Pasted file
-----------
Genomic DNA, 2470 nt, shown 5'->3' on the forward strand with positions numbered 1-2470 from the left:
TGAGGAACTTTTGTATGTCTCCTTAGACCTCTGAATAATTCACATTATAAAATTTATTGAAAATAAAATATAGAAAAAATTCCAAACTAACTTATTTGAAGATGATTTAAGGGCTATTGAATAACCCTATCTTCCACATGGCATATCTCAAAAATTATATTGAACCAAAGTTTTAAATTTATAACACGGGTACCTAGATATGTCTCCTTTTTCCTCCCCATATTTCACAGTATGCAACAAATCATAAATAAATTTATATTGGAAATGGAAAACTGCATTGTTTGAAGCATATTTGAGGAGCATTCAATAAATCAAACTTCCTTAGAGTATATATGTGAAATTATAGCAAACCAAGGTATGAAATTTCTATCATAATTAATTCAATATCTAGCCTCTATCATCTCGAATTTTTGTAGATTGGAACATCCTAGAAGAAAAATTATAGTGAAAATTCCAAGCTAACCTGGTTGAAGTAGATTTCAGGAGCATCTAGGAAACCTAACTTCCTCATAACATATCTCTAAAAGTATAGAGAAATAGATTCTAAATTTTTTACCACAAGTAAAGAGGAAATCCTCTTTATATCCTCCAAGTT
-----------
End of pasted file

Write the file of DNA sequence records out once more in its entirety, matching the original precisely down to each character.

Genomic DNA, 2470 nt, shown 5'->3' on the forward strand with positions numbered 1-2470 from the left:
TGAGGAACTTTTGTATGTCTCCTTAGACCTCTGAATAATTCACATTATAAAATTTATTGAAAATAAAATATAGAAAAAATTCCAAACTAACTTATTTGAAGATGATTTAAGGGCTATTGAATAACCCTATCTTCCACATGGCATATCTCAAAAATTATATTGAACCAAAGTTTTAAATTTATAACACGGGTACCTAGATATGTCTCCTTTTTCCTCCCCATATTTCACAGTATGCAACAAATCATAAATAAATTTATATTGGAAATGGAAAACTGCATTGTTTGAAGCATATTTGAGGAGCATTCAATAAATCAAACTTCCTTAGAGTATATATGTGAAATTATAGCAAACCAAGGTATGAAATTTCTATCATAATTAATTCAATATCTAGCCTCTATCATCTCGAATTTTTGTAGATTGGAACATCCTAGAAGAAAAATTATAGTGAAAATTCCAAGCTAACCTGGTTGAAGTAGATTTCAGGAGCATCTAGGAAACCTAACTTCCTCATAACATATCTCTAAAAGTATAGAGAAATAGATTCTAAATTTTTTACCACAAGTAAAGAGGAAATCCTCTTTATATCCTCCAAGTT